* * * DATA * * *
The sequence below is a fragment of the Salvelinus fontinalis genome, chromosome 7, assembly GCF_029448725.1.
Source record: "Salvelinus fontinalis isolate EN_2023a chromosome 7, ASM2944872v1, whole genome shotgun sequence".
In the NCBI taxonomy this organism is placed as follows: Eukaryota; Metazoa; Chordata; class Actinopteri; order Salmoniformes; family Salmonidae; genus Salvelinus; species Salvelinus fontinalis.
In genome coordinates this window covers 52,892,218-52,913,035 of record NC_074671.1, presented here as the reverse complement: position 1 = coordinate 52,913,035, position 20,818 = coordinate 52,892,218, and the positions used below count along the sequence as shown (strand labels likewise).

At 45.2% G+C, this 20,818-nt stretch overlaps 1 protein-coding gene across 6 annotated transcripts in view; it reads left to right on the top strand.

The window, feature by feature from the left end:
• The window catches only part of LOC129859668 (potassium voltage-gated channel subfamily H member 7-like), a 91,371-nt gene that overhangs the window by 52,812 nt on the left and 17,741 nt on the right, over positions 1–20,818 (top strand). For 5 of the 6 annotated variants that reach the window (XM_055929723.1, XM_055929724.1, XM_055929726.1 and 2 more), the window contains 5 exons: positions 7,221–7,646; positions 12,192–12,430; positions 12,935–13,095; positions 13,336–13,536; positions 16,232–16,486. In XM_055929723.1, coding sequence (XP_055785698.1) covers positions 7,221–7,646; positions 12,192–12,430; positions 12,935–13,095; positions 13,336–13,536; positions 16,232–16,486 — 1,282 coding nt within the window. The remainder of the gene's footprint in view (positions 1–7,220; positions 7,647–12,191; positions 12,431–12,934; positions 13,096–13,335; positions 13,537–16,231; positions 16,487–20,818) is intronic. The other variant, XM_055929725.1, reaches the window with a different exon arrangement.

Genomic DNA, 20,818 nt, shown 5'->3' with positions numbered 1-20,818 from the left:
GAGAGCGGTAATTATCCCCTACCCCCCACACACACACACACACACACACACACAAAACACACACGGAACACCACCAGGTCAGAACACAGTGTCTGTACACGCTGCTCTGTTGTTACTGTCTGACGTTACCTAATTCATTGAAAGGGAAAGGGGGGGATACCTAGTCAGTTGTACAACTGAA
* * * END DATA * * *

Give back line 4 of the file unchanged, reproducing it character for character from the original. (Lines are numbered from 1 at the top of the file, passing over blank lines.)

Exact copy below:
In genome coordinates this window covers 52,892,218-52,913,035 of record NC_074671.1, presented here as the reverse complement: position 1 = coordinate 52,913,035, position 20,818 = coordinate 52,892,218, and the positions used below count along the sequence as shown (strand labels likewise).